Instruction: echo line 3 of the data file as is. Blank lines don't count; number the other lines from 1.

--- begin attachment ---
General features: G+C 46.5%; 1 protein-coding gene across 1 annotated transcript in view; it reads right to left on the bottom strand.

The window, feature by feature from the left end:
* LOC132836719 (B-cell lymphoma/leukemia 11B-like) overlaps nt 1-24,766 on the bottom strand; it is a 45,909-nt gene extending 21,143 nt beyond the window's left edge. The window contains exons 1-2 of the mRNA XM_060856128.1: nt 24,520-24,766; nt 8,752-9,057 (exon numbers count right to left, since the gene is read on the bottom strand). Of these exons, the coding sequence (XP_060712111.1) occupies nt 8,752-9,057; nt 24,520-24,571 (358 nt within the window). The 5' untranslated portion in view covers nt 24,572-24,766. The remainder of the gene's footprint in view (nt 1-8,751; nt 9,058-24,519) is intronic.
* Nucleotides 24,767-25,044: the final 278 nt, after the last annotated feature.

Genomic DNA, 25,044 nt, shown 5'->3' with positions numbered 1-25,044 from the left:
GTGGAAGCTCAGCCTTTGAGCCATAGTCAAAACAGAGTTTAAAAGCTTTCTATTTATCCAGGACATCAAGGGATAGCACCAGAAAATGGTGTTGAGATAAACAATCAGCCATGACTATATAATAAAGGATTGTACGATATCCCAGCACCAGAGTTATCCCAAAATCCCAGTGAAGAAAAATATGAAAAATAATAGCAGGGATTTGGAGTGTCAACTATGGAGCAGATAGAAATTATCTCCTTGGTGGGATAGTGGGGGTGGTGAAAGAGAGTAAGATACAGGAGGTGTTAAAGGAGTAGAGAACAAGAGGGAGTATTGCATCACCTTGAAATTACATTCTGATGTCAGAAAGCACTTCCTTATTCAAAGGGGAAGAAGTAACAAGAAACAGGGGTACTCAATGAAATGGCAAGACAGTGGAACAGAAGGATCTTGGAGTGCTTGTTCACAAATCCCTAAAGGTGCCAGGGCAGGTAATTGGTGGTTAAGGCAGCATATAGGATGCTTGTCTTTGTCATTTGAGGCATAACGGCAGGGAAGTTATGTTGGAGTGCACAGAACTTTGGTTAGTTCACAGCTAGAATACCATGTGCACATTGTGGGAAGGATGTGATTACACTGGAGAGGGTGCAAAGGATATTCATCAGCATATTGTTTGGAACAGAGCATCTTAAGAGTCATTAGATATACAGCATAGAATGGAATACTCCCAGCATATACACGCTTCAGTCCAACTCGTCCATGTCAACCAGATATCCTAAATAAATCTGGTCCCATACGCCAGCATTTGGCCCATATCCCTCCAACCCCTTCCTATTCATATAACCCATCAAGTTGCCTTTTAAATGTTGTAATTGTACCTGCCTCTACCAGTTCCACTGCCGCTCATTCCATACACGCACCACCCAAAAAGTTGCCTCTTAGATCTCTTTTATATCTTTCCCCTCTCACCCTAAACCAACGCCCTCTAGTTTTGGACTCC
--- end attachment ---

* LOC132836719 (B-cell lymphoma/leukemia 11B-like) overlaps nt 1-24,766 on the bottom strand; it is a 45,909-nt gene extending 21,143 nt beyond the window's left edge. The window contains exons 1-2 of the mRNA XM_060856128.1: nt 24,520-24,766; nt 8,752-9,057 (exon numbers count right to left, since the gene is read on the bottom strand). Of these exons, the coding sequence (XP_060712111.1) occupies nt 8,752-9,057; nt 24,520-24,571 (358 nt within the window). The 5' untranslated portion in view covers nt 24,572-24,766. The remainder of the gene's footprint in view (nt 1-8,751; nt 9,058-24,519) is intronic.